Reporting Jail Sentences
Originally posted on Half an Hour, August 4, 2008.
Responding to Tom Young, who complains,
> Every Canadian besides them understands that a 20 month jail sentence in this country means nowhere near 20 months in jail.
Yes, but so what? Aside from catching some reporter on some meaningless semantics, what's the point of this complaint?
This is what I don't get about this whole foo fraw about prison sentences. The people who know best what '20 months' means in terms of actual time served are the judges who issue the sentences.
20 months will probably be 13 months or so. The judge knows this. Which means when a sentence of 20 months is passed, there is no illusion about how much time will be served. The only people outraged seem to be those who do not understand how the system works. And why should we even worry about the opinions of those who, after so many years, still haven't fugured it out?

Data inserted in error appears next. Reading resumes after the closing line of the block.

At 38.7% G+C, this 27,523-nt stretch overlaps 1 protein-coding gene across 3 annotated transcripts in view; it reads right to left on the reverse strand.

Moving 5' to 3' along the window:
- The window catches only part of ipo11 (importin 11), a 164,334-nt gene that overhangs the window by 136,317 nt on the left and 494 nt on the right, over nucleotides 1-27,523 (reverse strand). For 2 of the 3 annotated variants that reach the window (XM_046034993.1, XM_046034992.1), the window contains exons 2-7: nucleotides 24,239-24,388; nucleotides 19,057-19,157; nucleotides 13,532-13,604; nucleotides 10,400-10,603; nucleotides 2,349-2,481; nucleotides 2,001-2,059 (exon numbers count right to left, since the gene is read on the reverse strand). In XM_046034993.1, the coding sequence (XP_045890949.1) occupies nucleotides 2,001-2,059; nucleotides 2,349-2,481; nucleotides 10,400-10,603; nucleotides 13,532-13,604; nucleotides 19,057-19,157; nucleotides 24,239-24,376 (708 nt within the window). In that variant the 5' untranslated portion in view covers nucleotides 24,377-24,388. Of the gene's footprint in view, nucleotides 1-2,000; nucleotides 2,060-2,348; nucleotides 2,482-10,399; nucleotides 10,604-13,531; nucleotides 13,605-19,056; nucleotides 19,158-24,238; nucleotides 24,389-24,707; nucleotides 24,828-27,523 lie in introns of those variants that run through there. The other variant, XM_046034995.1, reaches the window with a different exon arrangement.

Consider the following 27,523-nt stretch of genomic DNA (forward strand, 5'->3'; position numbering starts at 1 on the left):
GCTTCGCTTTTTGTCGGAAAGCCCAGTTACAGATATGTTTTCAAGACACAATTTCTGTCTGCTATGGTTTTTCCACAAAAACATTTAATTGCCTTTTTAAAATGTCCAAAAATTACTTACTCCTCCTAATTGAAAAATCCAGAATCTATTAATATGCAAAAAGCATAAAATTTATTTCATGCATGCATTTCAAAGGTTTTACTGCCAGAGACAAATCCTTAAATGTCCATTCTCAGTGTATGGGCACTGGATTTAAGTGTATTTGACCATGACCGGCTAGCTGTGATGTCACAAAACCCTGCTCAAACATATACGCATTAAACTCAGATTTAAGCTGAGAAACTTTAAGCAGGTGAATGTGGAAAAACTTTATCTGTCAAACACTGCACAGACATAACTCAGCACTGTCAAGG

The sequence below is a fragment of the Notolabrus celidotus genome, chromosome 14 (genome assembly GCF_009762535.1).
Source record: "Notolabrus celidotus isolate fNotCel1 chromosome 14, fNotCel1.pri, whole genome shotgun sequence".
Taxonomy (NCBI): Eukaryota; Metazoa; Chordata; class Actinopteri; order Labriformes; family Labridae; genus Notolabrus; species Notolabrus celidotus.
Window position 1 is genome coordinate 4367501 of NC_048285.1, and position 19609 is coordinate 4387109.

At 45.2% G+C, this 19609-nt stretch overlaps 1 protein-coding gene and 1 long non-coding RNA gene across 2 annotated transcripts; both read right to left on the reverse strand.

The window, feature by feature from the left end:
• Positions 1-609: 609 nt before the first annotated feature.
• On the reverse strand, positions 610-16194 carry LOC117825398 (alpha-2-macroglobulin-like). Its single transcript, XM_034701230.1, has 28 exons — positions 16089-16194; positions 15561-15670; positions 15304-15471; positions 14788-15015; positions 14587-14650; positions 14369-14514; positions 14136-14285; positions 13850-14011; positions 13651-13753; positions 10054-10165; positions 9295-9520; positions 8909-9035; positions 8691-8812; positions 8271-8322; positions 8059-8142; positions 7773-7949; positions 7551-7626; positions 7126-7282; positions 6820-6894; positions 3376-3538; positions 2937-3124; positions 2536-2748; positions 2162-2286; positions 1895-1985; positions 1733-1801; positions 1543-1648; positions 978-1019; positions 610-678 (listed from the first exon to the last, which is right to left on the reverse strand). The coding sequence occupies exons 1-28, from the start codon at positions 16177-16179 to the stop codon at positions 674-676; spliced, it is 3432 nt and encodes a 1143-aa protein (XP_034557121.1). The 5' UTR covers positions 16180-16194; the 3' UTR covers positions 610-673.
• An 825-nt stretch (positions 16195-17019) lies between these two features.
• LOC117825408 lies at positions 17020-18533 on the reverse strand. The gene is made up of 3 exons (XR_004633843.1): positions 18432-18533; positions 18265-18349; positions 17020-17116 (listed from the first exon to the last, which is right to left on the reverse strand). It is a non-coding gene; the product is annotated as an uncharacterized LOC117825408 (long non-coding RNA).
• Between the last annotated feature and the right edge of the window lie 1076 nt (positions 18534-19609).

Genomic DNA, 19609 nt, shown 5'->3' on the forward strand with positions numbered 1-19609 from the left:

So the sentence is '20 months'. The time served will be 13 months. The question we as citizens ask is whether 13 months is adequate. The comparison between 13 months and 20 months is irrelevant and ill-informed. It means nothing, because *nobody* would suppose there was ever any intent to have the man serve 20 months.
Or, to put the same point another way, *if* we enacted legislation that said people must serve the exact amount of time sentenced, then the same judge who felt 13 months in prison was appropriate, and hence passed a sentence of 20 months, would now simply pass a sentence of 13 months.
The only effect of such a change would be to deprive corrections officials of some form of leverage - early release - with which to induce good behaviour. If 13 months meant 13 months no matter what the prisoner did, there would be no reason to take programs, speak to a counselor, or even to obey orders.
If you believe that 13 months is too short a sentence for the offense, then you should simply come out and say so. Clouding the issue with some fuzzy thinking about sentencing does not forward the discussion.
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